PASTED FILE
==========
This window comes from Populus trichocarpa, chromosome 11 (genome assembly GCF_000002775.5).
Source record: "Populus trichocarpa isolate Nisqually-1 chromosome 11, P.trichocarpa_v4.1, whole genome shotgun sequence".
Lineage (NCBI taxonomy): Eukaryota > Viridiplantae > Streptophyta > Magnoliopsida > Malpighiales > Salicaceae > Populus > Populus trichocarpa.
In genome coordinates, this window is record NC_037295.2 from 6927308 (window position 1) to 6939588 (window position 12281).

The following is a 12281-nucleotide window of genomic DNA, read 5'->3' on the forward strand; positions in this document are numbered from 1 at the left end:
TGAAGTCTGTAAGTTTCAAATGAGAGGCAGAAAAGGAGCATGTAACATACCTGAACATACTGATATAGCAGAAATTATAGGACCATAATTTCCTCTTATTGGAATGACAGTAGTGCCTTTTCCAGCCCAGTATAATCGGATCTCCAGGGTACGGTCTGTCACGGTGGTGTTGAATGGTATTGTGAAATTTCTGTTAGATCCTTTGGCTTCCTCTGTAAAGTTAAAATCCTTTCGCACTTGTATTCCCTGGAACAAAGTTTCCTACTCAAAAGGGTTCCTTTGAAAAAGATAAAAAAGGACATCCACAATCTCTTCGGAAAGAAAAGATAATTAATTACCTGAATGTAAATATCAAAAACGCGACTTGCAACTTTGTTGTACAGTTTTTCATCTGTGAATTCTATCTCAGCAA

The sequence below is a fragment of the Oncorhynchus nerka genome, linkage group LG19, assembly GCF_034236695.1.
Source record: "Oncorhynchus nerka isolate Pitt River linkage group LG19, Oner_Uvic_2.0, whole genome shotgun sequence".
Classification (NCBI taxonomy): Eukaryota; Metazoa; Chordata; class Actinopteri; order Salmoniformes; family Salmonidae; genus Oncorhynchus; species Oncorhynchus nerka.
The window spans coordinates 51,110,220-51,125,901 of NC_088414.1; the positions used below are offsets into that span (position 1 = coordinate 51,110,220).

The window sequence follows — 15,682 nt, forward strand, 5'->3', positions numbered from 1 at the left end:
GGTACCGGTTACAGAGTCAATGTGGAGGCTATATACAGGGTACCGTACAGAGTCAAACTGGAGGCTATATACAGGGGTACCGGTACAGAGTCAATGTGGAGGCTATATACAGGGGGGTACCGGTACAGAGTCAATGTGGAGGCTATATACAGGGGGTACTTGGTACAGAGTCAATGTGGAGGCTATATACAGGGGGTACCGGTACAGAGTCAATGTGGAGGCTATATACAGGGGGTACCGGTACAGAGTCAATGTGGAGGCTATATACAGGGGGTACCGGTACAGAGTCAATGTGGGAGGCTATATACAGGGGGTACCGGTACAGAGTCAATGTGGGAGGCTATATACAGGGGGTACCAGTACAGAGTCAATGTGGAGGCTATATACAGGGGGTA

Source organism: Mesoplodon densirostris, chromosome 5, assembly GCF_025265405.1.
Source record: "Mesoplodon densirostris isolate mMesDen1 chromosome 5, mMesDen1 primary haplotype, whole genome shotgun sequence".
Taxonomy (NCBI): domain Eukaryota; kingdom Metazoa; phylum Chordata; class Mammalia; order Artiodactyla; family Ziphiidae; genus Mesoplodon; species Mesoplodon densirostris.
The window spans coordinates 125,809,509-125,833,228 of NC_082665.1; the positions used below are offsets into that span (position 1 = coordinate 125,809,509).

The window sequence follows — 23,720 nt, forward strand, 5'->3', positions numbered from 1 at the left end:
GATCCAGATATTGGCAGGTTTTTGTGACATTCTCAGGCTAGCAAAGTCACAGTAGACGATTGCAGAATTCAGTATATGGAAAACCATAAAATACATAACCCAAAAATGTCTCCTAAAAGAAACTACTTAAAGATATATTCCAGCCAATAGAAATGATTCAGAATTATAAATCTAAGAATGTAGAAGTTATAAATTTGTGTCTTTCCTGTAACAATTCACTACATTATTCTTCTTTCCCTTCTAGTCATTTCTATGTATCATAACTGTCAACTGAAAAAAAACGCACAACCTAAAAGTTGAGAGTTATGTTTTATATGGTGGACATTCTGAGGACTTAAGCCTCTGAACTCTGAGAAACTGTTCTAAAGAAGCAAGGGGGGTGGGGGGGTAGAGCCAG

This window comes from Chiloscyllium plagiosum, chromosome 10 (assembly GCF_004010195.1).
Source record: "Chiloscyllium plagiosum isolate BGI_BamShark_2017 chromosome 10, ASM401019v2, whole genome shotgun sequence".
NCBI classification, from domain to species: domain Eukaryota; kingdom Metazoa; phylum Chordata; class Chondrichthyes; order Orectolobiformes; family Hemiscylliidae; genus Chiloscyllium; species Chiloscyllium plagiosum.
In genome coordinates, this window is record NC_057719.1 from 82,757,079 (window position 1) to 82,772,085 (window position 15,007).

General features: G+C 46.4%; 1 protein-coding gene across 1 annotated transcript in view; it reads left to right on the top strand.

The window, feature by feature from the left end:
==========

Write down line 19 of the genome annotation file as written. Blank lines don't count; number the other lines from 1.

This window comes from Chiloscyllium plagiosum, chromosome 10 (assembly GCF_004010195.1).